CAST. Take this rule with you: the busier you are, or the busier you should be, the more fish will rise within your sight. And remember this also: When ants sprinkle from the sky the fishing will go one of two ways. You will either have a fly close enough to the real thing and feel like an expert until you tire of the sport, or nothing at all will do and you will abandon your rod so no one will see you surrounded by rises yet fishless.
Stay away from me with that brush and gather the dirty linens from yon camp while I burn these britches and bathe. I shall return forthwith, bearing fresh sheets for the important anglers due to arrive this very afternoon.
TANT. The anglers just now pulling in, three hours early? Should we sing them a song? I will sing if you will sing but if you don’t I won’t because I’m not that kind of fellow.
CAST. There will be no singing and it looks for us like no fishing, either, at least not while these ants fall. I advise you to busy yourself preparing the camp until I return. I dread the wrath of anglers who find all is not in readiness.
TANT. But we are not late. They are early.
CAST. To men such as them it is much the same thing.
*the seventh hour*
TANT. The waste lines have been cleared from inlet to outlet, the beds are dressed with fresh sheets that smell of lavender, and the anglers have all settled in. Some are in boats, surrounded by rises yet fishless, while others are in their cups, contemplating their own fishlessness. We ourselves enjoy small cups of barley wine here on the porch and I see, as the shadows creep out from the western shore, mayflies rising like upwardly trending snowflakes above feeding trout. What now?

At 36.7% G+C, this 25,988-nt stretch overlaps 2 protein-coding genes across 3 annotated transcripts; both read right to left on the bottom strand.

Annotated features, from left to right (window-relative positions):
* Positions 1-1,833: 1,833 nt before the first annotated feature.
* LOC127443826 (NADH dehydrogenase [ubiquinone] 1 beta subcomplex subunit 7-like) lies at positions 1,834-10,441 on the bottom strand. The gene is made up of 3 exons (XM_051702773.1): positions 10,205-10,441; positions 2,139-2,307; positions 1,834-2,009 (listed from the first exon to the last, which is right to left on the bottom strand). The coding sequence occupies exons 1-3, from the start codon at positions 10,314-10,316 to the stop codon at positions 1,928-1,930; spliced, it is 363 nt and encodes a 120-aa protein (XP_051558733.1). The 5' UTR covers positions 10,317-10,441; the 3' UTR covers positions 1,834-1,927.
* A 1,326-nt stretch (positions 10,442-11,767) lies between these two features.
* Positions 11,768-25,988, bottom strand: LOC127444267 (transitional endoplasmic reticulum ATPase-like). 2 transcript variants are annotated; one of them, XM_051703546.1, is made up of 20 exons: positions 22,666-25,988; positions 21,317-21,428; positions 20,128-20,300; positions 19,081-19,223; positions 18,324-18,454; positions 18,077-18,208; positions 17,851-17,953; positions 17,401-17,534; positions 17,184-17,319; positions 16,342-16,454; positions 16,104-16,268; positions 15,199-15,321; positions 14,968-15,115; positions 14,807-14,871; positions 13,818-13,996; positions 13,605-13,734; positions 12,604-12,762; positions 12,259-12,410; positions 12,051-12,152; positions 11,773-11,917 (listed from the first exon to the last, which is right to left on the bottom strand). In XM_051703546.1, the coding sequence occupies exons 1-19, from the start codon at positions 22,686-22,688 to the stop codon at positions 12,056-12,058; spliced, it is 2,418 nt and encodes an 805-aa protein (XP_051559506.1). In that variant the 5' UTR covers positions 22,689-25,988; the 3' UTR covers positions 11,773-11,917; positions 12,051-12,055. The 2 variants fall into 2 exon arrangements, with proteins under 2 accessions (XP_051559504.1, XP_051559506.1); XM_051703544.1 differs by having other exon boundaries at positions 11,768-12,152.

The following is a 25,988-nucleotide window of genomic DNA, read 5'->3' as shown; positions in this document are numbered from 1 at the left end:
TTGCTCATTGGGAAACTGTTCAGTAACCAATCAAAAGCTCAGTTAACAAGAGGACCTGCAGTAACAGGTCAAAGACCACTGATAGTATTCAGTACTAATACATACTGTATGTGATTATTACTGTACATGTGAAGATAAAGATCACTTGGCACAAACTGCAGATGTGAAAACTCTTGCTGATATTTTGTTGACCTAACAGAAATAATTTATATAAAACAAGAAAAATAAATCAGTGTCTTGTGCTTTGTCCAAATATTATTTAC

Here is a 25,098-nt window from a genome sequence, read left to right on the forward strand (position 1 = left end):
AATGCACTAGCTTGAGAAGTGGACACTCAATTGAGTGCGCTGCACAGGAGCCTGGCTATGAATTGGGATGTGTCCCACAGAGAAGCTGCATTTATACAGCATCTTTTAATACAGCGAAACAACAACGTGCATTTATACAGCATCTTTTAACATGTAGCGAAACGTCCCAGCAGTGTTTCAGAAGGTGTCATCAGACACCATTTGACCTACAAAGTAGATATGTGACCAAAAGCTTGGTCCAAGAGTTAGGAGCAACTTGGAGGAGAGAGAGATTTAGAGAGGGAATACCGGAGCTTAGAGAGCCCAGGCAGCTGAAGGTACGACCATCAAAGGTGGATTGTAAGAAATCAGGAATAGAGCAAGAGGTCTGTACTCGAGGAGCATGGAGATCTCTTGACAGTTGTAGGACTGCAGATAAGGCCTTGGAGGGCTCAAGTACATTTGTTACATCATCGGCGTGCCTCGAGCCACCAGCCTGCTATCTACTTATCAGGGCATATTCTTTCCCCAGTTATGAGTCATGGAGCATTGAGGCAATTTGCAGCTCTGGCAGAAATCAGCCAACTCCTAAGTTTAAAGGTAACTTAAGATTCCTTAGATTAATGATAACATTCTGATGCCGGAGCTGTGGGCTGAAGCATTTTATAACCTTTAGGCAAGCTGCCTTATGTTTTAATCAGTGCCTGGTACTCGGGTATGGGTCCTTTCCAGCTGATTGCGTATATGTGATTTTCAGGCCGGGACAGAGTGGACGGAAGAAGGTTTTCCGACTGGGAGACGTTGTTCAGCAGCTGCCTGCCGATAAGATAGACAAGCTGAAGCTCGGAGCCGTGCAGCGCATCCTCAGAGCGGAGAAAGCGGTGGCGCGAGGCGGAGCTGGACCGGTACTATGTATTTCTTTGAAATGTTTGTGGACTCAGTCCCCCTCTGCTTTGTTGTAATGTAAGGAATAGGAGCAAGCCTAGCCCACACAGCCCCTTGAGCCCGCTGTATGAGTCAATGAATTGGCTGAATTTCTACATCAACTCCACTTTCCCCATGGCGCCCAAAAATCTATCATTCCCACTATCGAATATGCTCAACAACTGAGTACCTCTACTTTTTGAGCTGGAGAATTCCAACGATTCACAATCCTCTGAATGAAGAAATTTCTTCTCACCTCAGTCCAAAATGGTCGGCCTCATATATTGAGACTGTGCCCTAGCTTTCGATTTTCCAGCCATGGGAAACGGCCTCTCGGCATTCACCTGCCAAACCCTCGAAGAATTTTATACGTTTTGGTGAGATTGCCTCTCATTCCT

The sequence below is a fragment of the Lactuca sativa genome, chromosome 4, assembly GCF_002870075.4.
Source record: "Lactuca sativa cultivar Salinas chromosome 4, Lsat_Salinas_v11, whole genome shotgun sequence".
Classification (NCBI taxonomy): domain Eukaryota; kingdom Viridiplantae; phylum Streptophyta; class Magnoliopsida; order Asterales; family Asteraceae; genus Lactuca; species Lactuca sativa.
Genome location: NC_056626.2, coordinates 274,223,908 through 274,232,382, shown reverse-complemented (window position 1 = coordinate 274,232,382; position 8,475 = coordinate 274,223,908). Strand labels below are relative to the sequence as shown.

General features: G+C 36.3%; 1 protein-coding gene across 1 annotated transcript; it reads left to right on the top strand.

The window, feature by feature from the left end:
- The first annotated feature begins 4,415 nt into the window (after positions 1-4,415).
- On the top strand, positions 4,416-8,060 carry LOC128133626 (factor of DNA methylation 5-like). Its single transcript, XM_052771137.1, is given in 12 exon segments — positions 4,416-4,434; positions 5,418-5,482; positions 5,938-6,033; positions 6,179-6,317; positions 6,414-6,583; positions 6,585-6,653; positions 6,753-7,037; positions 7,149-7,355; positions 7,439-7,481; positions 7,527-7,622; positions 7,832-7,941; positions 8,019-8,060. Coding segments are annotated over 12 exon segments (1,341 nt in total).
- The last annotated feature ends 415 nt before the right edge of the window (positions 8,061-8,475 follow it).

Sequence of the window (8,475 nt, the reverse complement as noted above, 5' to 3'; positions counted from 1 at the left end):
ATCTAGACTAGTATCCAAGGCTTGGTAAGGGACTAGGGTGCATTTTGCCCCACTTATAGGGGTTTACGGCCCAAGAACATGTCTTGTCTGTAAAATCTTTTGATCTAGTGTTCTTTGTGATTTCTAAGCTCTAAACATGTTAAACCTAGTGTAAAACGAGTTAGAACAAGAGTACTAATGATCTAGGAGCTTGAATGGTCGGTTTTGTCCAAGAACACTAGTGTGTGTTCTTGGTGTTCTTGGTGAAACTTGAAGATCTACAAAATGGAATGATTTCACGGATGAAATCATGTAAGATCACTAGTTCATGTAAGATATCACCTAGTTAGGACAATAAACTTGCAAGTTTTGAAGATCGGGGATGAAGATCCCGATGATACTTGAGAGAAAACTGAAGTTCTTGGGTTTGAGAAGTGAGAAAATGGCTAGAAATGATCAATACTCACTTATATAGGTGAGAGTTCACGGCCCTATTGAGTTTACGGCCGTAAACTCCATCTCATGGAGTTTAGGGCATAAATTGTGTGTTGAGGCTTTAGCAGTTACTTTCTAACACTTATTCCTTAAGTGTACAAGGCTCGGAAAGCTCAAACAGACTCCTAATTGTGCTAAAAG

CAST. My friend, you have kept time with my thoughts. But with conditions such as these, the fishing can go one of two ways…
TANT. I am confident which way it would go, with your guidance and sagacity and what not.
CAST. Another cup to seal the deal, then you will procure a boat and again you’ll do the rowing. We’ll find fish, fret you not. Now, take your nourishment.
TANT. I would like to think I have just the right fly. I’ll bring my bag.
*the eighth hour*
TANT. You had me row all the way to the far end of the lake and now we must sit and wait? My hopes of catching a fish fade with the light.
CAST. Fishing for trout requires patience and fortitude, Nimrod. One must study to be quiet.
Look to the east, atop yonder hill. The moon rises there and the fish rise here.
TANT. Indeed they do! Dainty sippers in all directions and did you see that mayfly? The one the size of a small pterodactyl? I know for a fact I have a pattern for that in a box at the bottom of my bag. At last I am witness to a legendary hatch, at the right place at the right time and with the right fly!
CAST. You would do well to look again and perhaps reconsider.
TANT. No, I’m sure of it. You go ahead and cast while I find that fly. Oh, I see you already are. I see, too, that you’ve caught a fish. I’ll join you shortly and we can both relish such merry making sport.